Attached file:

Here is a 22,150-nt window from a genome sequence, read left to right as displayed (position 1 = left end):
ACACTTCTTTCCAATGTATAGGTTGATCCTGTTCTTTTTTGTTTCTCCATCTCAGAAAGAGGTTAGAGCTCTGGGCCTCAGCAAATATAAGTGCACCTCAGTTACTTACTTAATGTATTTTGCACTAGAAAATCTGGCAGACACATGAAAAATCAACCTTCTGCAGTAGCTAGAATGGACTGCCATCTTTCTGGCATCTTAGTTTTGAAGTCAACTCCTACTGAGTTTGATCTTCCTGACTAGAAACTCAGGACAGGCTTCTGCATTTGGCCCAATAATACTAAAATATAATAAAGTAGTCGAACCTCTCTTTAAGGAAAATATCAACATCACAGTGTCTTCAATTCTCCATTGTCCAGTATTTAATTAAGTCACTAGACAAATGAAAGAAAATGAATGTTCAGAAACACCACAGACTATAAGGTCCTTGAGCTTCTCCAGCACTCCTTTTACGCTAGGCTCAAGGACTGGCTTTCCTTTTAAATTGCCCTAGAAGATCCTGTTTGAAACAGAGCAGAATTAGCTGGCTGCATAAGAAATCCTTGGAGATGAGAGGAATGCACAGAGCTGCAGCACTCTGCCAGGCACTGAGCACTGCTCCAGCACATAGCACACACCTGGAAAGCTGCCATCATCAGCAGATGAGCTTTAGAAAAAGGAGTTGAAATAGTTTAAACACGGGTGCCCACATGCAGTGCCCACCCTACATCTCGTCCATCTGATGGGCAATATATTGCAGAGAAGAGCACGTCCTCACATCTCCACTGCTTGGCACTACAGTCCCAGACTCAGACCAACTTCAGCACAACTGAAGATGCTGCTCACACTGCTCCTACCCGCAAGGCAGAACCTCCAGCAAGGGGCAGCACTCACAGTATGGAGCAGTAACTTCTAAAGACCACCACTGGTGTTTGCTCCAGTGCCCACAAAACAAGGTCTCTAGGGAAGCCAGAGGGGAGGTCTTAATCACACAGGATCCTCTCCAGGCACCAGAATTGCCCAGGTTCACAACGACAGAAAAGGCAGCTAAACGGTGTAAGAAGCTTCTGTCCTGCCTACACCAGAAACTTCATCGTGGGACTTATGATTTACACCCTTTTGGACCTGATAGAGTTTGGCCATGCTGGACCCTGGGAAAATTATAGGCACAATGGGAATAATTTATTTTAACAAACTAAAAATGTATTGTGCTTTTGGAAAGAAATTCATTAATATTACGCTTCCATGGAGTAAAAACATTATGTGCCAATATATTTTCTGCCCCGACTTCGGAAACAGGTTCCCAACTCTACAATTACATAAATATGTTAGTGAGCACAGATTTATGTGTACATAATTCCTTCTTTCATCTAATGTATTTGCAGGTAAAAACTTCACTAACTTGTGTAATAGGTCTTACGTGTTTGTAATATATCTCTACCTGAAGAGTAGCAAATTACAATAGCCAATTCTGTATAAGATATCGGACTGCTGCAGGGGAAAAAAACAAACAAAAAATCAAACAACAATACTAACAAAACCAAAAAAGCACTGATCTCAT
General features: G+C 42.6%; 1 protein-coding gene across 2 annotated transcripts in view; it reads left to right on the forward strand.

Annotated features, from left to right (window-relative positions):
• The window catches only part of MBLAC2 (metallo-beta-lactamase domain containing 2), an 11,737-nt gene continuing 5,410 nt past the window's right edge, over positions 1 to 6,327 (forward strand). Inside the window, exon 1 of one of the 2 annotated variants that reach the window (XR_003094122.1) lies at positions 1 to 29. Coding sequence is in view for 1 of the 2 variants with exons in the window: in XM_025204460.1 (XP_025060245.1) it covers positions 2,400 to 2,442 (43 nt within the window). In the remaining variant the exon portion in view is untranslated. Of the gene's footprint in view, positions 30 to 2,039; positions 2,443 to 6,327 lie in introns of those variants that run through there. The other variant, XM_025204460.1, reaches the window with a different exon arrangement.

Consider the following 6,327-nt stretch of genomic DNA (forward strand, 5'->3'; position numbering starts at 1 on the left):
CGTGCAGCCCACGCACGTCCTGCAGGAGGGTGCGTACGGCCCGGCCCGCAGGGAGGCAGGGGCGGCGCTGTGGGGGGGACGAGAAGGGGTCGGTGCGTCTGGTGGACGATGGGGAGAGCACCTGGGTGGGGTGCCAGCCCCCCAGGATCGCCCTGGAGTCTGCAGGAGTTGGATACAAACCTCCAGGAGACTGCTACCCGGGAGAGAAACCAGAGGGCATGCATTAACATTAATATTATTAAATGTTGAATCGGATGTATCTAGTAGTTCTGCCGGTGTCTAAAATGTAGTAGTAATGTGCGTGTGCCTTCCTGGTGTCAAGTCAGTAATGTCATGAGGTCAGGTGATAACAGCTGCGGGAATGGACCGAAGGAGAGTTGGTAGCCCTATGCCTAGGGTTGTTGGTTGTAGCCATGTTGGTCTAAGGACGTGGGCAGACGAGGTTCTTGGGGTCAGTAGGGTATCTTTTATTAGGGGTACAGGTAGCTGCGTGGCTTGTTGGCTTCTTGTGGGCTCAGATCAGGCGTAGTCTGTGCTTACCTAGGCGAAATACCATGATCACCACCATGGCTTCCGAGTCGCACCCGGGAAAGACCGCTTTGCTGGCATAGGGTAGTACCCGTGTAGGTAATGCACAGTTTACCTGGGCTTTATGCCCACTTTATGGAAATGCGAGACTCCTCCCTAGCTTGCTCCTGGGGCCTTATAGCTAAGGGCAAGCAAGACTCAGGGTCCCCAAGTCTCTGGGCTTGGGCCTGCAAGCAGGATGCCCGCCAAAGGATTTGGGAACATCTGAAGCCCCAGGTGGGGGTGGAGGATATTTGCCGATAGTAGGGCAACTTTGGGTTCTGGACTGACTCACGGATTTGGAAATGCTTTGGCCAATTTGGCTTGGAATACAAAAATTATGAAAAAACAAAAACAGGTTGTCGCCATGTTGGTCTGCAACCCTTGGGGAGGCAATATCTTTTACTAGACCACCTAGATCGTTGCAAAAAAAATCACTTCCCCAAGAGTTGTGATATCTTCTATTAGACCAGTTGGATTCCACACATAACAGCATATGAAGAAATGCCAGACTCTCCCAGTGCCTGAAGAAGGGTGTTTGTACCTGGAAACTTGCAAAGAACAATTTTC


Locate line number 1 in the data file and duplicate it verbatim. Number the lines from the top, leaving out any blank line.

Here is a 22,150-nt window from a genome sequence, read left to right as displayed (position 1 = left end):